According to Progressive Dairyman, the United States has lost 33,000 family dairy farms (44.5%) in the past 15 years alone while the average herd size has increased by 181%. Today, United States dairy farmers milk 9.3 million cows. In 2002, with almost twice as many herds, they milked 9.1 million cows. Meanwhile, our harvests rely more and more on the efforts of migrant workers with over 1 million of these hard working people being undocumented according to a recently published report from Johns Hopkins University. Meanwhile, Canada has a larger ag employee base than the United States while having seven times less farm land. We can cry “unfair” regarding Canada’s policies on milk, eggs, and poultry, but in the process, they do protect their farming heritage so that consolidation perhaps does not progress at such a rapid pace. It’s a delicate balancing act. Short term results or long term stability?
Given that food and farming are mostly global, very powerful forces like the currency exchange and weather events can quickly alter the supply and demand for wheat, corn, meat, and dairy products. These are issues that rise far above the issues between neighbors that are otherwise very good to each other. Farmers would share with neighboring farmers when disaster hit. Who knows, one day one country’s excess wheat could help the neighbors next door. Candidly, the farmers and those who support them have seen such things coming for a while. We just keep quiet and do our jobs. We tend to be a quiet, driven bunch of folks.
The Consolidation Response of an Industry
The fertilizer industry and the retailers who supply the farmer have seen consolidation as rapid as the farmers they serve. Driven largely by the commoditization of a world market and the desire of nations for food stability, the value is often found not in the eye of the buyer but in the increase in volumes by consolidating while driving down costs of production to be more competitive. In this philosophy, there is not a better way. We just continue doing what we currently do even better, even cheaper. This assumes one very crucial thing. It assumes we know all there is to know about farming and how land, crops, and animals interact. There is no more truth to be found about this complex system and how we can better manage it. However, this is far from the truth. In reality, we still have much to learn in how such a large, powerful and yet delicate living system interacts. Those discoveries continue to be made every month.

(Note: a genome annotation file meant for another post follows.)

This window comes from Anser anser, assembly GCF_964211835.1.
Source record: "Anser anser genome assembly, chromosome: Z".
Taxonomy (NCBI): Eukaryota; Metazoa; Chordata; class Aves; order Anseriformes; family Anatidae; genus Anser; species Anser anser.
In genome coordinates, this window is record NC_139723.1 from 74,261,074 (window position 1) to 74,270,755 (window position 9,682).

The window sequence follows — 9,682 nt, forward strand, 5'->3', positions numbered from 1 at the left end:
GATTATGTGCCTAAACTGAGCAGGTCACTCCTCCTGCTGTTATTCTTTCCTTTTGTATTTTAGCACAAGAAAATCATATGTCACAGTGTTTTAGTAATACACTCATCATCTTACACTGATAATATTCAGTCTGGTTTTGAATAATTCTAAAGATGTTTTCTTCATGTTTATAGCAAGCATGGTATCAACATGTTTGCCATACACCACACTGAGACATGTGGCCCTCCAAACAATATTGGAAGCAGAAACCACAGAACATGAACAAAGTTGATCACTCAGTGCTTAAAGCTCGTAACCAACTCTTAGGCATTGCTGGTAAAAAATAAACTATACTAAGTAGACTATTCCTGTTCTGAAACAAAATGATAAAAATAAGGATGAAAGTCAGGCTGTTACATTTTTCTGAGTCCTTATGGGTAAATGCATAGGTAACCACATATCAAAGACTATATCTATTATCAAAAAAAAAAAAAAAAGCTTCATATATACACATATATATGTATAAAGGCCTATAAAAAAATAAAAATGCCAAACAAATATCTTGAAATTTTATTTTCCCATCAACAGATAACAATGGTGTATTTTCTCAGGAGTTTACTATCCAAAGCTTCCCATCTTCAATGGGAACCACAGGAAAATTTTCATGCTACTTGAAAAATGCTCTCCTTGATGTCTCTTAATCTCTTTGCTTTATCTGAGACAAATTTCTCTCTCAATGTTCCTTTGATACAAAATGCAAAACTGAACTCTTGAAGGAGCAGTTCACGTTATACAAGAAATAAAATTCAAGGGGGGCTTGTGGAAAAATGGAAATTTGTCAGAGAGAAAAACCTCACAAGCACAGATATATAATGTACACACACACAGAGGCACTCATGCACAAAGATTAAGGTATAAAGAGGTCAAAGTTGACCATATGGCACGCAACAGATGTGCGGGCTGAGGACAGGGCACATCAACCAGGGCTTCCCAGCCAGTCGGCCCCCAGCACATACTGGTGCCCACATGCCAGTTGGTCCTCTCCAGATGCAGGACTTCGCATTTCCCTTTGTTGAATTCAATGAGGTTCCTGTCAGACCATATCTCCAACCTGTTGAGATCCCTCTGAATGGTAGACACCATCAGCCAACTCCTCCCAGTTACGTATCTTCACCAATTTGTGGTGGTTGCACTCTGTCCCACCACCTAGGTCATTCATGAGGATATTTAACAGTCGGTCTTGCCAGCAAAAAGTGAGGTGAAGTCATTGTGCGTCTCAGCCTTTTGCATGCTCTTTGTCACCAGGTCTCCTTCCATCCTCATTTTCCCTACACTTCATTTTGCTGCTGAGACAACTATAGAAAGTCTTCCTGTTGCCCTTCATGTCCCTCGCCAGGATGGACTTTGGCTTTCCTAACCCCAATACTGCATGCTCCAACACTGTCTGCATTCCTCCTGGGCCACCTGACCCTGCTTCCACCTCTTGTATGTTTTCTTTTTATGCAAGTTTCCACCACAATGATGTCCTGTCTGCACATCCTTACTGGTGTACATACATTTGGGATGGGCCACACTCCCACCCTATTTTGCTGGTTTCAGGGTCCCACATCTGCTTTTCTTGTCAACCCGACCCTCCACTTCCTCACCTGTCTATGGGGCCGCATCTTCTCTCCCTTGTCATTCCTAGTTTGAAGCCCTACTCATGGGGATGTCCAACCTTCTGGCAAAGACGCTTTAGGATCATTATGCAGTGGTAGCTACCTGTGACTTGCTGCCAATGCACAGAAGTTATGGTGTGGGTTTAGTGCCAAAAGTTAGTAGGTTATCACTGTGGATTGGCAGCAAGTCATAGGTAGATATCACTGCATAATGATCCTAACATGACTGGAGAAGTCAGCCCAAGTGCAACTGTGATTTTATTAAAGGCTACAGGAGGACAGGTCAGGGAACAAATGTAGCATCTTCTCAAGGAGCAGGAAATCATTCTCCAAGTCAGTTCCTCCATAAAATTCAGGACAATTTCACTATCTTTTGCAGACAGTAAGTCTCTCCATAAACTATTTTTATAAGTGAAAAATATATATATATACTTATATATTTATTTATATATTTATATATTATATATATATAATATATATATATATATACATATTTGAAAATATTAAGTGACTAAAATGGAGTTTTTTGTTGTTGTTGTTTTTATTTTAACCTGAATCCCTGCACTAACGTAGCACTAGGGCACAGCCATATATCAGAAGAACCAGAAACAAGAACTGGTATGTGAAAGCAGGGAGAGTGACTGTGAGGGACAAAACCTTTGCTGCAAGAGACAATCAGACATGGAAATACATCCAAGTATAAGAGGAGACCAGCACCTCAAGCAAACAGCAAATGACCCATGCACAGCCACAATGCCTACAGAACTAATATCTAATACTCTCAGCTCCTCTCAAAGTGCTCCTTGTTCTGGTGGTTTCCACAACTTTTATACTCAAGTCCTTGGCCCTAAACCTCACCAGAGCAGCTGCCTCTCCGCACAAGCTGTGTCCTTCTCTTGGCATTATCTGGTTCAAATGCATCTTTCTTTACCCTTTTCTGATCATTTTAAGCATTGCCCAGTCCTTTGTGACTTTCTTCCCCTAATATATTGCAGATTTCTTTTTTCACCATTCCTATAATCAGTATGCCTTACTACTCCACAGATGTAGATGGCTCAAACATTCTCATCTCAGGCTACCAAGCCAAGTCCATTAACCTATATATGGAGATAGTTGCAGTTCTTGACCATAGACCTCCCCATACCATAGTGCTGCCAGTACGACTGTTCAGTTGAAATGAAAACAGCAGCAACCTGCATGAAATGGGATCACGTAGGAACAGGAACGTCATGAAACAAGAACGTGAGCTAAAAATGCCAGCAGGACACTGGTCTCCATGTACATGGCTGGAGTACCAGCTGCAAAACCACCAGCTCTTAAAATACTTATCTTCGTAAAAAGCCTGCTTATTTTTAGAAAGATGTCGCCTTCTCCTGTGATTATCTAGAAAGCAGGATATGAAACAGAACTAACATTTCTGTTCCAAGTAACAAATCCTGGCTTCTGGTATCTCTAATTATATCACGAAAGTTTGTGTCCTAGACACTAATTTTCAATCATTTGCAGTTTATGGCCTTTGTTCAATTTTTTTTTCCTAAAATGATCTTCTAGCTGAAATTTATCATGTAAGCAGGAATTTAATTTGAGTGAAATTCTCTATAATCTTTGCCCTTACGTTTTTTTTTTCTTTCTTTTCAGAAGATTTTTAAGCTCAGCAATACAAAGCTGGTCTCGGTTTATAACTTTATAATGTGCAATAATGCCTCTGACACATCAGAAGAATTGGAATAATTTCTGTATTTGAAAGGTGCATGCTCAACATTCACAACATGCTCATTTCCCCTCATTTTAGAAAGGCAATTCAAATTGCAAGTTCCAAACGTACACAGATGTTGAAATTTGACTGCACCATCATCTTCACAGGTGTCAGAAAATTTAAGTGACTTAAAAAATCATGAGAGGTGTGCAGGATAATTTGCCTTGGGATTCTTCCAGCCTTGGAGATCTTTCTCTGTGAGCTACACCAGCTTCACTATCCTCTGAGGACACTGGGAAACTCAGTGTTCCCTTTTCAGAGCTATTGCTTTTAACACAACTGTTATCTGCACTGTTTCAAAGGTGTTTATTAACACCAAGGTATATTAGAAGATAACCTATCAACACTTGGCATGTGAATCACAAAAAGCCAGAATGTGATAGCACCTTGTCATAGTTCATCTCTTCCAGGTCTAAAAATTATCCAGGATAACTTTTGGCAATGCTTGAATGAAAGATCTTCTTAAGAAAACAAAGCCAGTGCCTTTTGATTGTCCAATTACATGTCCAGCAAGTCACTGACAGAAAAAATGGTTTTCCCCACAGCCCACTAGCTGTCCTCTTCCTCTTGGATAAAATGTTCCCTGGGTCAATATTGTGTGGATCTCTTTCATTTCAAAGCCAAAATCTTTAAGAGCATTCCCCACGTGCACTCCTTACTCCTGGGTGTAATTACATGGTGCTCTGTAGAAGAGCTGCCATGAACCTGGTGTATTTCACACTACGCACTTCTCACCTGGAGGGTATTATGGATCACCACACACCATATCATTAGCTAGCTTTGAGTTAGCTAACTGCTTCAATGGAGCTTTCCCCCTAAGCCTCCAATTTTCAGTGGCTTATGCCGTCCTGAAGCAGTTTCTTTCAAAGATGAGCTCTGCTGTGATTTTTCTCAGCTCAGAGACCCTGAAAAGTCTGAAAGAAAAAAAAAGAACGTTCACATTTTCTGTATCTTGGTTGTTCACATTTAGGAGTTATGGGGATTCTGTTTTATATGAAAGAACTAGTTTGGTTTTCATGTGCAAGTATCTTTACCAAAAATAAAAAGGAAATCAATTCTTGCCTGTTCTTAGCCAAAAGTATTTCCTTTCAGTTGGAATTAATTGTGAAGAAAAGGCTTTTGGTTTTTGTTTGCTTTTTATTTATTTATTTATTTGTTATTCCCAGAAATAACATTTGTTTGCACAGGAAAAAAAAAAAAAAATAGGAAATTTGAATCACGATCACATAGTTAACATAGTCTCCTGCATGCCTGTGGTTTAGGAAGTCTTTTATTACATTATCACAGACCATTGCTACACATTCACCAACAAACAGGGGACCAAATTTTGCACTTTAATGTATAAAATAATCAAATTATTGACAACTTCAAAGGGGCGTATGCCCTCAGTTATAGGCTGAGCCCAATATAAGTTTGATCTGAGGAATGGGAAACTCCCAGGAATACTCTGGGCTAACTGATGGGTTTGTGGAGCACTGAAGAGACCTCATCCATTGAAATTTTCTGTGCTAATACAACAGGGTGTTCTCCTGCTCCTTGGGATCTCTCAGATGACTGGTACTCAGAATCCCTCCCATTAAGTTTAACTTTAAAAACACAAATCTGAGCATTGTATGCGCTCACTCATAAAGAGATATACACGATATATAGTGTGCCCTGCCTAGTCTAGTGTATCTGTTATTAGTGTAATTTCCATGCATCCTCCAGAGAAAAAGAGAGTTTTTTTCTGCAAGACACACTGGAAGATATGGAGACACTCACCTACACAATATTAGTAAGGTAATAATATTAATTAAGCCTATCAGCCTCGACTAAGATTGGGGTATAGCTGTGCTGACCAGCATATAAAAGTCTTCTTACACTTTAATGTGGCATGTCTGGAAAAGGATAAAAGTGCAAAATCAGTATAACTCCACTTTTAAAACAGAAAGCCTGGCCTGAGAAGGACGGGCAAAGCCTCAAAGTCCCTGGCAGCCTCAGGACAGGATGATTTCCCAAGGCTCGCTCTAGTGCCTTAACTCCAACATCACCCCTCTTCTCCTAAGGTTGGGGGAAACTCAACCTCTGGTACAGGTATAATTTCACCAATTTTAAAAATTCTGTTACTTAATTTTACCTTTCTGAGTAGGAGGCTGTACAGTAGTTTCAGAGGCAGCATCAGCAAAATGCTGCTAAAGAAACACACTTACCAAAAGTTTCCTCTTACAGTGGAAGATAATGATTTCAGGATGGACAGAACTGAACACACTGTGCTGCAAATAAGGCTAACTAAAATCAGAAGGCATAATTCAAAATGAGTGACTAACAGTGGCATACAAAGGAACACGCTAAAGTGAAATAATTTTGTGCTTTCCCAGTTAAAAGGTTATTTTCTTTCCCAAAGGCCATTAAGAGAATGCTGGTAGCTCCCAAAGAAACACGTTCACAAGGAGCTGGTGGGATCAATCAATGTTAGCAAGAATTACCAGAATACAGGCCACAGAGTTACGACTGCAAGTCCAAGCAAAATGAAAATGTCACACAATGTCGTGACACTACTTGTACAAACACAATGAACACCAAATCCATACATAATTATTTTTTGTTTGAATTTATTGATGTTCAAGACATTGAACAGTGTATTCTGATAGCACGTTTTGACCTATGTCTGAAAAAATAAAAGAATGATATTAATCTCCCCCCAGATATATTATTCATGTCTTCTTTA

You may say, “What does this have to do with trade policy?” It has much to do with trade policy. There comes a point when old policies cannot continue to be supported in a long-term manner. Monocropping, soil degradation, loss of organic matter, and increased water pollution are all parts of a business stress that farmers can not economically afford to carry. Des Moines, Lake Erie, and others are just the initial water quality collision points between potable water for large population centers and farming. It’s the ecosystem’s way of saying we cannot support this for much longer. Maybe I will be dead before the full effects are felt. But like I said, what farmers do today have post humus effects that last long past their children’s children lives.
In today’s world political climate and high tensions, I would think that we who live on this continent should do our best to work together to reduce the demands to and allow those who are feeding us to figure out how to best interact with the land, make a decent living, build diversity and feed us in the process, all during good times and bad. The process is slow, it is thoughtful, it is painful. Sure, we will always need to compete for exports. Let’s just not fight ourselves in the process. While a zero-sum gain for North America, it is a non-zero-sum gain that our stewards of natural resources cannot afford to pay.